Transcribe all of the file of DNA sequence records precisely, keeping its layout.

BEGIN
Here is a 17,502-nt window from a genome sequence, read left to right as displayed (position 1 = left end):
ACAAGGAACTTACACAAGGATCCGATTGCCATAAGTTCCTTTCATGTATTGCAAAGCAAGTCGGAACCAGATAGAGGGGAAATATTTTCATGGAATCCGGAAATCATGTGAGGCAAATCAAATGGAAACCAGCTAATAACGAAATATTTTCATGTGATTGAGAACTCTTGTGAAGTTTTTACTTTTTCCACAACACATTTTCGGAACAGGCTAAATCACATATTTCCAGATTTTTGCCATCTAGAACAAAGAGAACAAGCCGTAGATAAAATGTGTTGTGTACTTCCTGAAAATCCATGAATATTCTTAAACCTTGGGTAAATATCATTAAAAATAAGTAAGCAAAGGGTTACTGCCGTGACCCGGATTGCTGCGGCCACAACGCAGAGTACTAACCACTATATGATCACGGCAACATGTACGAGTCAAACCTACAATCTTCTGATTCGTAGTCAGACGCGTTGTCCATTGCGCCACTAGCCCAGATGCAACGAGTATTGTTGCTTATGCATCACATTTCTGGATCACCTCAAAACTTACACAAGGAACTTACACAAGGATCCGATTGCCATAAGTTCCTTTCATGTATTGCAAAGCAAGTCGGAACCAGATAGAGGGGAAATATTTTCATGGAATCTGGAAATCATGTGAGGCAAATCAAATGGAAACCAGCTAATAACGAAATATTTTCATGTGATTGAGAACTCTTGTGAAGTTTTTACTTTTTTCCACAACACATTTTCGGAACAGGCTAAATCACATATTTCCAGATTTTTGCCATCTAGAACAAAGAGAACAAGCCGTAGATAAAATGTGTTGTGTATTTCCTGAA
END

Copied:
Here is a 17,502-nt window from a genome sequence, read left to right as displayed (position 1 = left end):
ACAAGGAACTTACACAAGGATCCGATTGCCATAAGTTCCTTTCATGTATTGCAAAGCAAGTCGGAACCAGATAGAGGGGAAATATTTTCATGGAATCCGGAAATCATGTGAGGCAAATCAAATGGAAACCAGCTAATAACGAAATATTTTCATGTGATTGAGAACTCTTGTGAAGTTTTTACTTTTTCCACAACACATTTTCGGAACAGGCTAAATCACATATTTCCAGATTTTTGCCATCTAGAACAAAGAGAACAAGCCGTAGATAAAATGTGTTGTGTACTTCCTGAAAATCCATGAATATTCTTAAACCTTGGGTAAATATCATTAAAAATAAGTAAGCAAAGGGTTACTGCCGTGACCCGGATTGCTGCGGCCACAACGCAGAGTACTAACCACTATATGATCACGGCAACATGTACGAGTCAAACCTACAATCTTCTGATTCGTAGTCAGACGCGTTGTCCATTGCGCCACTAGCCCAGATGCAACGAGTATTGTTGCTTATGCATCACATTTCTGGATCACCTCAAAACTTACACAAGGAACTTACACAAGGATCCGATTGCCATAAGTTCCTTTCATGTATTGCAAAGCAAGTCGGAACCAGATAGAGGGGAAATATTTTCATGGAATCTGGAAATCATGTGAGGCAAATCAAATGGAAACCAGCTAATAACGAAATATTTTCATGTGATTGAGAACTCTTGTGAAGTTTTTACTTTTTTCCACAACACATTTTCGGAACAGGCTAAATCACATATTTCCAGATTTTTGCCATCTAGAACAAAGAGAACAAGCCGTAGATAAAATGTGTTGTGTATTTCCTGAA